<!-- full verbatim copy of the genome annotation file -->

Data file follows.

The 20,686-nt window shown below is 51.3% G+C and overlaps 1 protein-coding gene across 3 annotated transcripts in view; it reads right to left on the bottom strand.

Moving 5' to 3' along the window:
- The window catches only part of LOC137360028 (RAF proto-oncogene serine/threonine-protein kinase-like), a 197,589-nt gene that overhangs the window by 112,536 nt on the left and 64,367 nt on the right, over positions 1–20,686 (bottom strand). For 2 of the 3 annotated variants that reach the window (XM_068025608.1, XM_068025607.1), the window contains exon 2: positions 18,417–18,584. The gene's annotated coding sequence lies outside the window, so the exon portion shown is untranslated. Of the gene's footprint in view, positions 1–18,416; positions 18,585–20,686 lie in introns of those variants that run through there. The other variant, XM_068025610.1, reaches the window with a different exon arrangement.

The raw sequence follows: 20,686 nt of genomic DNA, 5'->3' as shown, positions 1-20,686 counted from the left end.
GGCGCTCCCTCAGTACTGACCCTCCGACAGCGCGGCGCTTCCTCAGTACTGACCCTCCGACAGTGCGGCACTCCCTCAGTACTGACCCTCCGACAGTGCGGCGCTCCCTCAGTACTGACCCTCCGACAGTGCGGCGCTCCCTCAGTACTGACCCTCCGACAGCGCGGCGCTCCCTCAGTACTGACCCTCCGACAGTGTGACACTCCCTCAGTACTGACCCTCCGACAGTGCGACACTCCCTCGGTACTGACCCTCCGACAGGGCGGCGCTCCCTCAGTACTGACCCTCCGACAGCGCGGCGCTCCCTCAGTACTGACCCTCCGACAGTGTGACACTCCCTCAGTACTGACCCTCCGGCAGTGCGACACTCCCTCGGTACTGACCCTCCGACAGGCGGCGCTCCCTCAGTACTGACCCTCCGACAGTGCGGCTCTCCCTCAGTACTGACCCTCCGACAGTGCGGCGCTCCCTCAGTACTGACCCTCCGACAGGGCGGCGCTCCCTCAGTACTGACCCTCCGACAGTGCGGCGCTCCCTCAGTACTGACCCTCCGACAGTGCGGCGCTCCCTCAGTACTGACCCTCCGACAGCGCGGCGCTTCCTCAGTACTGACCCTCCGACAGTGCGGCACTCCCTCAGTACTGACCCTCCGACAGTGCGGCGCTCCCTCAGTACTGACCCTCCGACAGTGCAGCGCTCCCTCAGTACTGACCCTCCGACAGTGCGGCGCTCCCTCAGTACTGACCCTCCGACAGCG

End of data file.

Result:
The 20,686-nt window shown below is 51.3% G+C and overlaps 1 protein-coding gene across 3 annotated transcripts in view; it reads right to left on the bottom strand.

Moving 5' to 3' along the window:
- The window catches only part of LOC137360028 (RAF proto-oncogene serine/threonine-protein kinase-like), a 197,589-nt gene that overhangs the window by 112,536 nt on the left and 64,367 nt on the right, over positions 1–20,686 (bottom strand). For 2 of the 3 annotated variants that reach the window (XM_068025608.1, XM_068025607.1), the window contains exon 2: positions 18,417–18,584. The gene's annotated coding sequence lies outside the window, so the exon portion shown is untranslated. Of the gene's footprint in view, positions 1–18,416; positions 18,585–20,686 lie in introns of those variants that run through there. The other variant, XM_068025610.1, reaches the window with a different exon arrangement.

The raw sequence follows: 20,686 nt of genomic DNA, 5'->3' as shown, positions 1-20,686 counted from the left end.
GGCGCTCCCTCAGTACTGACCCTCCGACAGCGCGGCGCTTCCTCAGTACTGACCCTCCGACAGTGCGGCACTCCCTCAGTACTGACCCTCCGACAGTGCGGCGCTCCCTCAGTACTGACCCTCCGACAGTGCGGCGCTCCCTCAGTACTGACCCTCCGACAGCGCGGCGCTCCCTCAGTACTGACCCTCCGACAGTGTGACACTCCCTCAGTACTGACCCTCCGACAGTGCGACACTCCCTCGGTACTGACCCTCCGACAGGGCGGCGCTCCCTCAGTACTGACCCTCCGACAGCGCGGCGCTCCCTCAGTACTGACCCTCCGACAGTGTGACACTCCCTCAGTACTGACCCTCCGGCAGTGCGACACTCCCTCGGTACTGACCCTCCGACAGGCGGCGCTCCCTCAGTACTGACCCTCCGACAGTGCGGCTCTCCCTCAGTACTGACCCTCCGACAGTGCGGCGCTCCCTCAGTACTGACCCTCCGACAGGGCGGCGCTCCCTCAGTACTGACCCTCCGACAGTGCGGCGCTCCCTCAGTACTGACCCTCCGACAGTGCGGCGCTCCCTCAGTACTGACCCTCCGACAGCGCGGCGCTTCCTCAGTACTGACCCTCCGACAGTGCGGCACTCCCTCAGTACTGACCCTCCGACAGTGCGGCGCTCCCTCAGTACTGACCCTCCGACAGTGCAGCGCTCCCTCAGTACTGACCCTCCGACAGTGCGGCGCTCCCTCAGTACTGACCCTCCGACAGCG